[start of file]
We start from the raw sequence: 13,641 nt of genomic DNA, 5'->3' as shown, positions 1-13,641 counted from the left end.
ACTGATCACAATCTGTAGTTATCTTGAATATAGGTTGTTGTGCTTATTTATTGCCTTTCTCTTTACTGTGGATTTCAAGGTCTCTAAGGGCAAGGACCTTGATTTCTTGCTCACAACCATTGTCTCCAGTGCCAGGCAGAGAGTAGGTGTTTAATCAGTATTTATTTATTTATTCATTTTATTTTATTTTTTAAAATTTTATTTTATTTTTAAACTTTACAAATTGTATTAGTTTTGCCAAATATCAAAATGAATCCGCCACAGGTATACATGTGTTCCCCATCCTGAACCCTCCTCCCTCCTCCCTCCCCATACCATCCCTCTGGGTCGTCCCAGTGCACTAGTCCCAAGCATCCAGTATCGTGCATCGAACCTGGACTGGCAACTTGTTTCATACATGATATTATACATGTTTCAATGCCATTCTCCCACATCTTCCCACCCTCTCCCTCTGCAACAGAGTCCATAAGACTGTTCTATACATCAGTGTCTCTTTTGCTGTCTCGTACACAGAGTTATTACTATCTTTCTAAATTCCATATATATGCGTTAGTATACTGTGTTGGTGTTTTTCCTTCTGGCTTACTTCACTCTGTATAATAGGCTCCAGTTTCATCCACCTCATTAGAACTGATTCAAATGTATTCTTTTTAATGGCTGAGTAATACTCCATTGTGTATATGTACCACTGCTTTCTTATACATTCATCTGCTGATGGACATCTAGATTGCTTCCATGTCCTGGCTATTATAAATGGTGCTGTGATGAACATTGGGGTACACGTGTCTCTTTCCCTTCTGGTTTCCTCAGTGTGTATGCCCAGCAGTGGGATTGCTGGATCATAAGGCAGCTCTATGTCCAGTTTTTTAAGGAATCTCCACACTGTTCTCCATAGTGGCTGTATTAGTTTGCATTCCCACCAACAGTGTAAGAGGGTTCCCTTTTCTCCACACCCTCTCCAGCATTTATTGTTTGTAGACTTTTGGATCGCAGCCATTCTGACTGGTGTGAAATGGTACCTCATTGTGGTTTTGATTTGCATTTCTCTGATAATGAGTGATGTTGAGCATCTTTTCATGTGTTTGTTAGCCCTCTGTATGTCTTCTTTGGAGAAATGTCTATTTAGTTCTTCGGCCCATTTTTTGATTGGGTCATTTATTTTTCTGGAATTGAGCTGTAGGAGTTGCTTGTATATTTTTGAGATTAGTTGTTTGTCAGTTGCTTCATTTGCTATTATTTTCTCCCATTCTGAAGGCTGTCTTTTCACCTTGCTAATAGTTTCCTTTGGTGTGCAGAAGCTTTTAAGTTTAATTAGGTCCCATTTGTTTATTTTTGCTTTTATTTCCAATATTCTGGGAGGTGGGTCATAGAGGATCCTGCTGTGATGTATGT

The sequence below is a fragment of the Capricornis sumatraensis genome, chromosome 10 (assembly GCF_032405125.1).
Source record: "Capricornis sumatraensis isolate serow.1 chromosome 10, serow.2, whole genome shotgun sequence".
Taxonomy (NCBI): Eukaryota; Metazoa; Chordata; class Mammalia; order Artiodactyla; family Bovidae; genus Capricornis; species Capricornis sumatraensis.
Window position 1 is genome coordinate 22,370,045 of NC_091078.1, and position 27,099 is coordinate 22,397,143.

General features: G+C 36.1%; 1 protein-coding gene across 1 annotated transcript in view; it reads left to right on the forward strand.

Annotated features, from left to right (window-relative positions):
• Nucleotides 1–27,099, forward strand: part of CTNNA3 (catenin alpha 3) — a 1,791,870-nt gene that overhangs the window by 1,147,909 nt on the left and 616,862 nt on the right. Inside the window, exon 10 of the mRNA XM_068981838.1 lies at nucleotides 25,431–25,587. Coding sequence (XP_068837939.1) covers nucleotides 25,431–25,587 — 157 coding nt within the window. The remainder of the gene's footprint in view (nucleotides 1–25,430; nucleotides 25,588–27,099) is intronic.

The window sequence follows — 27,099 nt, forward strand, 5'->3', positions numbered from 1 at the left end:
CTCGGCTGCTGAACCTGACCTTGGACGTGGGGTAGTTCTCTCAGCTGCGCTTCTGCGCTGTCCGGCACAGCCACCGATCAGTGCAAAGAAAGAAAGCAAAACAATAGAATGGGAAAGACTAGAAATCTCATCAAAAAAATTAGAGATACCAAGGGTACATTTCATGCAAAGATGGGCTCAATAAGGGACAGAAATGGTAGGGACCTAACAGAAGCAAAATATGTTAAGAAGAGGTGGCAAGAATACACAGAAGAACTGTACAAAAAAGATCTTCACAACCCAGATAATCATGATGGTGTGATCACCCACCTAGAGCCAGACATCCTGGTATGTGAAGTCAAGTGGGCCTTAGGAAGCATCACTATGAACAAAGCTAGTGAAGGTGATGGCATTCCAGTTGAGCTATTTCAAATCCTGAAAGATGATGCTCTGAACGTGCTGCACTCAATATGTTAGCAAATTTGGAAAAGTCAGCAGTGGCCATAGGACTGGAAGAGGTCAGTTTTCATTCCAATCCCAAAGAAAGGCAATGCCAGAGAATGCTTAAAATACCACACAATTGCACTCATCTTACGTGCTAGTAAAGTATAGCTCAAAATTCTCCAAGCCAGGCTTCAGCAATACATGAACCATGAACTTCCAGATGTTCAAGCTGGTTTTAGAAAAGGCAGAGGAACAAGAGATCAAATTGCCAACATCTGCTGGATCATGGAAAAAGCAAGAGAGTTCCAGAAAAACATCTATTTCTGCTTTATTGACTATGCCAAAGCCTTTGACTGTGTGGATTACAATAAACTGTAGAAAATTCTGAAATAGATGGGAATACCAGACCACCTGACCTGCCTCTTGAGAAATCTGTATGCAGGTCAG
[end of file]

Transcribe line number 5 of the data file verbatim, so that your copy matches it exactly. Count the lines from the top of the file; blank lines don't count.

Taxonomy (NCBI): Eukaryota; Metazoa; Chordata; class Mammalia; order Artiodactyla; family Bovidae; genus Capricornis; species Capricornis sumatraensis.